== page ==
‘Final Destination 2’ Is The Most Effective Horror Sequel of the 2000s

Final Destination 2

I love the Final Destination films. They appeal to me, in part, because each series installment makes the innocuous terrifying. Under normal circumstances, most wouldn’t be afraid to set foot on a plane, ride a roller coaster, drive on a highway, or cross a bridge. But the franchise takes seemingly safe scenarios and turns them into nightmare fuel. The series’ second installment, Final Destination 2, just so happens to be observing a release date anniversary today. That makes this as good a time as any to speak to why this 2003 follow-up stands as one of the most effective horror sequels of the ‘00s. 

Final Destination 2 takes place one year after the events of the previous film. It follows Kimberly (A. J. Cook) and her pals as they set out on a road trip to Daytona Beach, Florida. Before they merge onto the interstate, Kimberly has a premonition that a multi-car accident is about to transpire. Following that horrifying vision, she refuses to get onto the highway and her SUV blocks several other cars from traveling their intended course. Though Kimberly and a handful of others are spared from the accident she foresaw, Death still has a score to settle. 

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It’s not possible to overstate how iconic the pileup at the beginning of Final Destination 2 is. That catastrophic mishap has inspired the creation of memes, bumper stickers, and various other pop culture references. I think a big piece of what makes this sequence so effective is that it’s arguably grounded in reality more than any other introductory disaster in the series. Multi-car pileups aren’t terribly uncommon. The other opening sequences are all within the realm of possibilities. But the log truck scene reads to me as the most likely, which also makes it the most frightening.  

With that said, the opening is far from the only piece of this sequel that works effectively. Another standout aspect is the script. Screenwriters J. Mackye Gruber and Eric Bress strike a smart balance here. They bring back Clear Rivers (Ali Larter) to invoke a sense of nostalgia and give fans a familiar face. But they differentiate this sequel from its predecessor by killing off all of Kimberly’s friends in the multi-car pileup. That allows the sequel to tread new ground, rather than rehashing its predecessor’s depiction of a core friend group working together to evade Death. This time, we have a sampling of strangers. That allows for the story to go in several different directions and serve up some incredible kills in the process.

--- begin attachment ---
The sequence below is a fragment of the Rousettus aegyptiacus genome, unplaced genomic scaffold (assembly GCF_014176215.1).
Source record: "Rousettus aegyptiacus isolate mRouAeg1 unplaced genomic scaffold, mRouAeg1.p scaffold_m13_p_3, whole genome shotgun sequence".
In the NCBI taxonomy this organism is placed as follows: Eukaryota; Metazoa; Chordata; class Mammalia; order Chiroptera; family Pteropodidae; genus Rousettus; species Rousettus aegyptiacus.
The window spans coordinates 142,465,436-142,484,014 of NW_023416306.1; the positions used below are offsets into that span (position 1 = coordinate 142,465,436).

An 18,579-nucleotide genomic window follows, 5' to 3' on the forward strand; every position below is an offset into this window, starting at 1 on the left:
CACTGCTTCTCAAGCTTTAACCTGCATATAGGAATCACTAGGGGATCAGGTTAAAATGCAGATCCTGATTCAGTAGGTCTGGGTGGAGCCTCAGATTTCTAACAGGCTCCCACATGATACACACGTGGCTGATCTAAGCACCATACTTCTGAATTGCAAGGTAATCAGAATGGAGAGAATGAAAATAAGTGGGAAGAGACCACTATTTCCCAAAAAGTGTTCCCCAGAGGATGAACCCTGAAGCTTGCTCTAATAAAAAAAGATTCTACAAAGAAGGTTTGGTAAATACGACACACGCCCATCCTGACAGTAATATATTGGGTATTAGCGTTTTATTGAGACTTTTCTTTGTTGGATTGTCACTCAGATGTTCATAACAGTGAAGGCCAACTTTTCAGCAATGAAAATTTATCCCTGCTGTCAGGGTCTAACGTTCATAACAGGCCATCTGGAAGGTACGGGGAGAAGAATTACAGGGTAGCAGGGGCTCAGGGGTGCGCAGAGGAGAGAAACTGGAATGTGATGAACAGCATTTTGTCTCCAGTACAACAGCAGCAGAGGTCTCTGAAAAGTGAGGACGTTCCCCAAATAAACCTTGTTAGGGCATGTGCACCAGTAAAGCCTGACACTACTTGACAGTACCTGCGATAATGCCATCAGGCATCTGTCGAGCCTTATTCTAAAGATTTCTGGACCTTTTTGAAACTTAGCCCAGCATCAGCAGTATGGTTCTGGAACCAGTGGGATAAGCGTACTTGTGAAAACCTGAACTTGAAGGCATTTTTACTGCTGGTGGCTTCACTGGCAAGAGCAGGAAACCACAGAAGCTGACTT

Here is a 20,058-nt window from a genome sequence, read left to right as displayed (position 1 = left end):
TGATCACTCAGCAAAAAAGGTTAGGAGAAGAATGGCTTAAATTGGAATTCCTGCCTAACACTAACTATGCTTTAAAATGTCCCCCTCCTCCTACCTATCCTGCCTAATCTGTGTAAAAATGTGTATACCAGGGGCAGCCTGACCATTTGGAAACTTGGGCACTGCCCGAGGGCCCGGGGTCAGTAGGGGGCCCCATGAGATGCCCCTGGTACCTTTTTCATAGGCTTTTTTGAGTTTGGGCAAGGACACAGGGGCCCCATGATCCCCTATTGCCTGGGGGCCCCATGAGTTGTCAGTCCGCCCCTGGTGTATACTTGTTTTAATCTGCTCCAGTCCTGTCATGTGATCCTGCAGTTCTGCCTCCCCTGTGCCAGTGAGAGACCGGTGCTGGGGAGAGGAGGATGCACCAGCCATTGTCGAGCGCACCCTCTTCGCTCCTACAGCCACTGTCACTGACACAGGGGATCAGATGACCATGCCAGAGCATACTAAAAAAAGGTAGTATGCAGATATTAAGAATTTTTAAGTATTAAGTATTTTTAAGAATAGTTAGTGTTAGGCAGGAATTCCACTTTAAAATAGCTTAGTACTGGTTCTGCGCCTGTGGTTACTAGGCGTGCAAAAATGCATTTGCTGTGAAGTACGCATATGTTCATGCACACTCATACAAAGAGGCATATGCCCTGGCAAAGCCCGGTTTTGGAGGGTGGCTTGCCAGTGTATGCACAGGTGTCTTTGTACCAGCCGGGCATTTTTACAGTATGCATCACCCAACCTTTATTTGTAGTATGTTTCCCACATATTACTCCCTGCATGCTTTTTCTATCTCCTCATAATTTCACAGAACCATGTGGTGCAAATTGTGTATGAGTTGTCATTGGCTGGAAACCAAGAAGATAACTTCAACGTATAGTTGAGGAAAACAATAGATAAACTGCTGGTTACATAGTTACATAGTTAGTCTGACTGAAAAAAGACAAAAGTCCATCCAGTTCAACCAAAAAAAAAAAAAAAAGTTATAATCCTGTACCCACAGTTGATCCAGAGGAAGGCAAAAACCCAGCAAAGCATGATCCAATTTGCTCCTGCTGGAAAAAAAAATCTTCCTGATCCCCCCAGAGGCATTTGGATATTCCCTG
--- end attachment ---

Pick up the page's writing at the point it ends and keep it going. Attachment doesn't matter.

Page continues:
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Speaking of kills, the fire escape ladder death, the falling sheet of glass kill, and the flying barbed wire sendoff are all as icky as they are imaginative. Hell, each of the film’s kills is noteworthy. But those three stand out to me as especially enjoyable. And that’s to say nothing of all the epic and imaginative deaths that transpire in the opening premonition. 

As any good Final Destination film should, this sequel makes the entire universe feel like an unsafe place. Most horror pictures have a smaller scope that limits the reach of their antagonist. But the Final Destination films don’t. When Death is after you, there’s no escape. Just existing in the world renders a character vulnerable here. That is a distinction that Final Destination 2 director David R. Ellis uses to remarkable effect. 

Ellis builds suspense by way of anticipation. We are constantly confronted with bad omens and mishaps that keep us in suspense as to when these characters are going to kick off. Sequences like the one where Evan (David Paetkau) survives the ill-fated decision to put his hand down the garbage disposal in a horror movie serve as a subversion of expectations that is likely to keep the audience in a state of low-level panic. We’re left waiting for the hammer to drop as characters survive potentially deadly situations. Until they don’t. 

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That approach serves a couple of purposes. It establishes that Death is always after these characters, keeping that top of mind for the audience. Additionally, it makes the timing of each respective character’s ultimate demise unpredictable, which is just what you want from a horror movie.

On the whole, Final Destination 2 strikes just the right balance between telling its own story and harkening back to the original; the kills are memorable; and the opening is one for the history books. All in all, Final Destination 2 is one of the most impressive horror sequels of the ‘00s. 

Final Destination 2 isn’t streaming anywhere as of the publication of this post. So, if you’re keen to give it a rewatch in observance of its anniversary, you can find the flick on both physical media and digital rental platforms. 



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